anonymous
  • anonymous
How does procedural generation work?
Computer Science
jamiebookeater
  • jamiebookeater
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anonymous
  • anonymous
It's a pretty broad term. In many ways that depends on what you want to generate - essentially it means to use an algorithm to generate data that fits certain criteria you're looking for, instead of providing the data a priori. One of the simplest examples for procedural generation would be random noise. For 2D data (like images) there are a variety of methods for generating patterns. Using several octaves of Perlin noise blended together by various blend functions can give really interesting results resembling natural patterns like clouds, marble, or wood. Any synthesizer would be considered a procedural generator, in this case for data that is used as sound.
anonymous
  • anonymous
What if I want to do stuff like the below program? (it's this demo if you can't run it: http://www.youtube.com/watch?v=oOKE8vcf9w4 )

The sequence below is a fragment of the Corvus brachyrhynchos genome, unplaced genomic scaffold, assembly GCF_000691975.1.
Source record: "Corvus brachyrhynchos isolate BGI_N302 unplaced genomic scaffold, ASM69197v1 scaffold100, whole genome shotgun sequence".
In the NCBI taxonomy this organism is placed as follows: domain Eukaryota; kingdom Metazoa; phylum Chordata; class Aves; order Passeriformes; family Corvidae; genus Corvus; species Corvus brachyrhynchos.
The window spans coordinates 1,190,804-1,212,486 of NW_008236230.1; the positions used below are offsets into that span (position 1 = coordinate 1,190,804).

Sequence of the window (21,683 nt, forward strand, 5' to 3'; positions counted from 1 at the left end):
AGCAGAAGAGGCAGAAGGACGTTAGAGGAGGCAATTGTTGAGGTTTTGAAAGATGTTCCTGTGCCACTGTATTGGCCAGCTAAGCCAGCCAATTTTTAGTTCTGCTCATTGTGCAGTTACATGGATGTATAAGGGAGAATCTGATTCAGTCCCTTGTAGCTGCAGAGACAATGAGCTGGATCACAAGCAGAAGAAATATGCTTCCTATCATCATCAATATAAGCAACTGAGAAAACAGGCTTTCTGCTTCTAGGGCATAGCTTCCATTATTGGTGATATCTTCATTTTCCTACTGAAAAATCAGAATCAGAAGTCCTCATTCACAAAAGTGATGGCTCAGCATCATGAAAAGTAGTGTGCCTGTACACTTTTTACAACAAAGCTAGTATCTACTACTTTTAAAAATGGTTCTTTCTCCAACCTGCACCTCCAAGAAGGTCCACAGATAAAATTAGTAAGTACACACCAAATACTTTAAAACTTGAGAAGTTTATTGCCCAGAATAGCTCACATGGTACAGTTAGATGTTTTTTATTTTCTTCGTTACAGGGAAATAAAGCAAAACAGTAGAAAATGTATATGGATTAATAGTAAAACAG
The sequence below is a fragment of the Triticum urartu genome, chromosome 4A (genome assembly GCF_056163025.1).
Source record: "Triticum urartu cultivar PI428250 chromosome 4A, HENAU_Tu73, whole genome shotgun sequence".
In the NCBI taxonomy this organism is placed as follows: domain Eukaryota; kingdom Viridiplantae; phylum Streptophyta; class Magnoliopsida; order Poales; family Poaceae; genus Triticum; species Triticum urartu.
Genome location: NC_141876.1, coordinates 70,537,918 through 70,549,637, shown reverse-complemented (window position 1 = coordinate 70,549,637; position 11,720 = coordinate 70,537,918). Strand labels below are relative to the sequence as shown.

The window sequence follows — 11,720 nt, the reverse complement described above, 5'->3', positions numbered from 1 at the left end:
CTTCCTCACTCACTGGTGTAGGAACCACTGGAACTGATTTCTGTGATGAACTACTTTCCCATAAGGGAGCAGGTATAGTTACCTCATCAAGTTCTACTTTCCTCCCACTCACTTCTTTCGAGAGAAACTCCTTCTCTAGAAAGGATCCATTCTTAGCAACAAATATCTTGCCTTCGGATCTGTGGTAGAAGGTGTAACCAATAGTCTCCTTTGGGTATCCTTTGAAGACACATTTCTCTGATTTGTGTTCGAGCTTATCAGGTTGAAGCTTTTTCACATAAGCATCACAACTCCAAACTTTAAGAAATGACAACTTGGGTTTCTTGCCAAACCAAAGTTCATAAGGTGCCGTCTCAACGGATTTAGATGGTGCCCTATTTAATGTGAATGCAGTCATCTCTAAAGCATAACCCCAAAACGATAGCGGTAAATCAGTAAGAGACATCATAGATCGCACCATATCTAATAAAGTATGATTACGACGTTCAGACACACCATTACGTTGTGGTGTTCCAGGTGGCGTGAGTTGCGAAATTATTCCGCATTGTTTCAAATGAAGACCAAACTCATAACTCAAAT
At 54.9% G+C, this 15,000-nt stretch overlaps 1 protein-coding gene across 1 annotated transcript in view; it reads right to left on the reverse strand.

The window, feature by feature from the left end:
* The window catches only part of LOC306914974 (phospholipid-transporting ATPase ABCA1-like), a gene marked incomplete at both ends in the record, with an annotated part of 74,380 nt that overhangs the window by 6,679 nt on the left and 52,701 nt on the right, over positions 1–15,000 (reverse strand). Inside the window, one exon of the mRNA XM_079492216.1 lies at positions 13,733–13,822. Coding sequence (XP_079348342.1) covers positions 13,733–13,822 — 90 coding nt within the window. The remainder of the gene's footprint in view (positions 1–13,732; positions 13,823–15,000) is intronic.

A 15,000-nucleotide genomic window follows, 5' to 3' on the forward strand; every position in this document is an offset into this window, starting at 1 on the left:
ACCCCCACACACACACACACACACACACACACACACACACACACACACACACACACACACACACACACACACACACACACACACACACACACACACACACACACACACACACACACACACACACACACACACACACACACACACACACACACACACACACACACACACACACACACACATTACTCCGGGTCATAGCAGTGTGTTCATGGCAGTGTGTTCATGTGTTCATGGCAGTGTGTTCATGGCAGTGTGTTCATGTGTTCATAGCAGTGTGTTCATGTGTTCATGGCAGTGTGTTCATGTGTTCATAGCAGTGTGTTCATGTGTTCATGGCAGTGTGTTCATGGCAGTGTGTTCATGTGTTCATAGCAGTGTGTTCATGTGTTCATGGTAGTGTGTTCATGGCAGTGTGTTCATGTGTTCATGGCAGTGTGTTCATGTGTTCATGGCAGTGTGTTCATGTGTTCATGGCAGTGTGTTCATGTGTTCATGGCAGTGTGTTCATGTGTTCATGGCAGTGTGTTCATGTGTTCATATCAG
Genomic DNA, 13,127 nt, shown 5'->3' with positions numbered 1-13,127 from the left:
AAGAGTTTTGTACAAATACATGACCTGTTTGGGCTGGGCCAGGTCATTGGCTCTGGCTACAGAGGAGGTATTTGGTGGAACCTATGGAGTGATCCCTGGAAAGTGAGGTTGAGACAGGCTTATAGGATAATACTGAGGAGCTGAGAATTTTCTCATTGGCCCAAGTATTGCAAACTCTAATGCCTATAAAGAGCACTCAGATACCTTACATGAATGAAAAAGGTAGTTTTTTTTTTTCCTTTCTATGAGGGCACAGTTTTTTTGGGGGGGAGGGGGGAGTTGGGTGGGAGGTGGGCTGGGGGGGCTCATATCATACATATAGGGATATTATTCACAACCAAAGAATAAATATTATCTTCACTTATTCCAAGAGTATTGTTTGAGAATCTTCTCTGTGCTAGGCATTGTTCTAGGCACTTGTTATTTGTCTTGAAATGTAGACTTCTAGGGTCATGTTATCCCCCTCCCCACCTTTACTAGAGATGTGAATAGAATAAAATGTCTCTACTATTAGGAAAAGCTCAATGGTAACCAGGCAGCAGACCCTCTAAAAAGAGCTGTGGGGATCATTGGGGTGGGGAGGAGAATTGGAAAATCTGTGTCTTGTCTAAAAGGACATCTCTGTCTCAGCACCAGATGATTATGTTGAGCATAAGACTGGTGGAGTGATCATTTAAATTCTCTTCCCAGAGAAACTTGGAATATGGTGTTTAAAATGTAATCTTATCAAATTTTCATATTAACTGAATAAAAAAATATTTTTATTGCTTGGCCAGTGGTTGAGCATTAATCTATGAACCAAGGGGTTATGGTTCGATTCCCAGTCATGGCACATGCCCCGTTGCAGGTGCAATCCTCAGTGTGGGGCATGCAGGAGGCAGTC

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anonymous
  • anonymous
and it's all done in 64 kilobytes! 64!!!!

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anonymous
  • anonymous
A lot of the textures they use for the space/galaxy style scenes in the beginning look like Perlin noise to me. The 3D models are primarily beveled rectangular prisms (which are also relatively easy to generate in code) and tubes that seem to be extruded along a set of splines. So, you come up with a set of animations (like translating a quad towards the camera), generate a bunch of quads that follow those paths, and texture them with a texture you generate from Perlin noise in code. Similar for the 'monoliths' - generate one, then some 3D function (a couple of overlapping sines, for example) that you let a few dozen instances of them move along. For the tubes, use another set of 3D functions and extrude a circular cross section along the function to generate a mesh. For audio, demos like this often use a tracker (sequencer like application that places instruments in multiple channels along a time line) and a realtime software synthesizer that can represent the sounds with a few parameters to an algorithm. This is all a gross simplification, of course, and getting something like this in <64KiB is still an impressive feat to be sure - but methods like the above are at the core of it all. It's all about finding the math and algorithms that you can use to generate the data (meshes, textures, animations, sounds) that you want to display.

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